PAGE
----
End-of-Life Care: Relief for Hospice and Palliative Care Patients
Diane Schade, a geriatric and palliative care nurse practitioner, relieves suffering with cannabis.
Diane Schade, NP, is a board-certified geriatric and palliative care nurse practitioner. Palliative care nurses are part of an interdisciplinary team specializing in mitigating suffering and optimizing quality of life among people with serious illness. By definition and development over the years, palliative care supports people in any life stage. Hospice care focuses on quality and comfort measures provided during the final six months of life. Schade makes home visits on the eastern end of Long Island, New York, and helps patients manage symptoms including shortness of breath, fatigue, poor appetite, depression, restlessness, agitation, constipation, diarrhea, nausea, and insomnia.
“I am always looking for alternative medicines and therapies to alleviate suffering. I felt limited by having to rely so much on opioids and benzodiazepines,” Schade says. Following a simple online search, she read about the requirements for becoming a medical cannabis provider in her home state of New York. “I found an online certification course through the New York State Department of Health that I could work on in my spare time. It was very involved, and it took me a long time to work through the information.”
After completing the course, Schade became certified, which meant that she was empowered to authorize cannabis use for qualifying patients. However, she felt that she wanted to learn more, so she attended different conferences locally. “I also inquired at our local dispensary, which is run by Columbia Care,” Schade says. “I attended an informational event. The pharmacists there were very knowledgeable.” Later, Schade hosted another event at her home in collaboration with Columbia Care. “I wanted to hear from other health professionals about their experiences using the medication, successes and failures, doses, and how it worked for different illnesses.”
Introducing a New Era of Medicine to an Older Generation
Schade, who has been using cannabis in her practice for a year and a half, treats many geriatric patients. She’s seen exceptional results treating neurological diseases, such as Parkinson’s and multiple sclerosis, with cannabis. Her employer, George Dempsey, MD, a family physician in East Hampton, New York, was skeptical at first, she says. “But then he started hearing from patients whose symptoms were improving. Now he will refer patients to me that he feels might benefit.” Patients new to cannabis also are often skeptical, Schade says, and she’s become skilled in allaying their concerns.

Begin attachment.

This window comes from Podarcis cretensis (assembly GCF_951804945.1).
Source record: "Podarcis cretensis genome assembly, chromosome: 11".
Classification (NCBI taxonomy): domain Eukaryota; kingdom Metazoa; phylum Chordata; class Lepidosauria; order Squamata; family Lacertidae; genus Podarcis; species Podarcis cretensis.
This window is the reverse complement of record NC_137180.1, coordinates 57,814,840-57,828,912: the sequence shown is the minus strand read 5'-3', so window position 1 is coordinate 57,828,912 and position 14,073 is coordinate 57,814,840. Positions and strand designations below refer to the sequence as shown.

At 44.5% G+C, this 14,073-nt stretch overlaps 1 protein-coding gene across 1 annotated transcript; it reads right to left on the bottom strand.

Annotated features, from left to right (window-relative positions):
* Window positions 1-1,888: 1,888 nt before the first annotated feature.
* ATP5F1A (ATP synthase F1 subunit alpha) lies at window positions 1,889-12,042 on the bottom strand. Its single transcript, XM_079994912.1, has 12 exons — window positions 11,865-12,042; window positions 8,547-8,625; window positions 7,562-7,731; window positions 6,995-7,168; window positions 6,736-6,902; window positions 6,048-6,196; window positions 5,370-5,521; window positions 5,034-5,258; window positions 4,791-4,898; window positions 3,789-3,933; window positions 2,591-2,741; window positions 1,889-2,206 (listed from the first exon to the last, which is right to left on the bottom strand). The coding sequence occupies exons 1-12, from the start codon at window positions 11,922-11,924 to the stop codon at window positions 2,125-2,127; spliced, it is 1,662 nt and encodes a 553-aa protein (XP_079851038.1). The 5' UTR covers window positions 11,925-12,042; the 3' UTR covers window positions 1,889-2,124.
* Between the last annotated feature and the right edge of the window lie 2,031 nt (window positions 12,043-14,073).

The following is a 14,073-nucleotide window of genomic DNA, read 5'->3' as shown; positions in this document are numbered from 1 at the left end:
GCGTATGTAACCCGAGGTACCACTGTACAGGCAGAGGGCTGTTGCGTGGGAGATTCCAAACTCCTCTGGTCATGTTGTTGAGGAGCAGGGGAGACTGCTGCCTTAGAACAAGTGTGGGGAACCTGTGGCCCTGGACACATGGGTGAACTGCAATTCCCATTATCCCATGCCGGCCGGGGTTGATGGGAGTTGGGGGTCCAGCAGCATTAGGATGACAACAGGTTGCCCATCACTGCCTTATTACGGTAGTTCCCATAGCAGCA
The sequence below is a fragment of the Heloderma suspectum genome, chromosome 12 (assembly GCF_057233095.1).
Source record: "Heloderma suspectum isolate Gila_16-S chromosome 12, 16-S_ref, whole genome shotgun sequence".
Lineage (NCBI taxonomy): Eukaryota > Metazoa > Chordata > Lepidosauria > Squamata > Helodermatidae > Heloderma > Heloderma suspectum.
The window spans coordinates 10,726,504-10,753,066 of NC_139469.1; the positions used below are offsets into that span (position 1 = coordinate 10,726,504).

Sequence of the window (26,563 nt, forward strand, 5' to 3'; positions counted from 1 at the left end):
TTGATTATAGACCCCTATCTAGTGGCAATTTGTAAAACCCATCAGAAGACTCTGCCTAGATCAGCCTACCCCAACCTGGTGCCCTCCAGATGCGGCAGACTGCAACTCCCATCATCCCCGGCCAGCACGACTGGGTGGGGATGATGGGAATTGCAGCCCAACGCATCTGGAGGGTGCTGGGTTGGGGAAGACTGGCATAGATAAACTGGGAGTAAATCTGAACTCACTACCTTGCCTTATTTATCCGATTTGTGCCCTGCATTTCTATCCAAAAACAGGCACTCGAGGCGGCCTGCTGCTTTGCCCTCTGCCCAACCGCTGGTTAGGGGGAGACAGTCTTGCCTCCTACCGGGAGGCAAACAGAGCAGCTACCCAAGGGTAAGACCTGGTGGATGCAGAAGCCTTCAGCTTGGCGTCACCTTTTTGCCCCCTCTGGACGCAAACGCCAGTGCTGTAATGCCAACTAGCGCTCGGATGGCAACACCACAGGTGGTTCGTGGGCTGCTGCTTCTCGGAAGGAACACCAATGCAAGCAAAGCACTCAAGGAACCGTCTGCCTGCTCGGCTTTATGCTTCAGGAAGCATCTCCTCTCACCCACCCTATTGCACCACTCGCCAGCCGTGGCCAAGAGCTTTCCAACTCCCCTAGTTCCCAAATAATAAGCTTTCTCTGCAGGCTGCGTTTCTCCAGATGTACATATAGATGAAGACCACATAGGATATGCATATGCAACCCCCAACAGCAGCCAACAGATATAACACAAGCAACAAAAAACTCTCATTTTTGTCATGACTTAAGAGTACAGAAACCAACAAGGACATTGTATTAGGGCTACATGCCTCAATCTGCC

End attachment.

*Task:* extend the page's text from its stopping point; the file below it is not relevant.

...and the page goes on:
To perfect her practice, she worked through the following learning curves.
Start Low and Go Slow
The biggest problem Schade faced early on was that patients stopped using cannabis because they didn’t get the desired response. “Unfortunately, we do not as yet have sufficient data that would recommend a starting dose. Therefore, we need to start at a low dose and titrate up slowly,” Schade says. “I advise patients not to be discouraged if cannabis doesn’t immediately give them relief. Most of the time, they will need to be titrated up until we discover what dose is right for them. It’s a process, so I will ask to see a patient a week after using the medicine. I want to know their response to the product—how much they took, how they felt, and what benefits they derived. I keep tabs on people; I don’t want them to give up because the dose is too low.”
Concerns About Intoxicating Effects
There are many preconceived notions about cannabis medicine. “Patients or their families will ask if taking medical cannabis is going to make them feel ‘high,’” Schade says. “I’ve had a few patients who were seeking a high and were disappointed. I’m careful to explain that when CBD is combined with THC, the CBD gets to the receptor sites first and diminishes most of the psychoactive effects.” Even so, she begins patients with formulas lower in THC and higher in the nonintoxicating CBD compound.
“I usually begin a patient new to medical cannabis with a sublingual tincture, which takes about 20 minutes to take effect and lasts for about three to four hours,” Schade says. “Tablets take longer to take effect, about an hour, and then last six to eight hours. I always start with a shorter-acting preparation. Once I’m sure the patient is comfortable with the formula and we have identified an effective dose, then I can switch to the longer-acting tablets. Vaping is another route of administration, but I believe it’s never a great idea to inhale anything into your lungs other than fresh air. The effect with vaping is almost immediate, so perhaps it’s appropriate for someone in excruciating pain, but the effect lasts only an hour.”
A critical new study published in the Journal of Palliative Care surveyed 310 clinicians via a 37-item online survey about their practice, results, and opinions about using medical cannabis in hospice and palliative patient settings. More than one-half of the respondents were nurses, followed by physicians and administrators, with representatives from 40 different US states. The study pointed to confusion about medical cannabis use, especially since it remains illegal according to federal law, and most clinicians have inadequate training on dosage, safety, and efficacy.1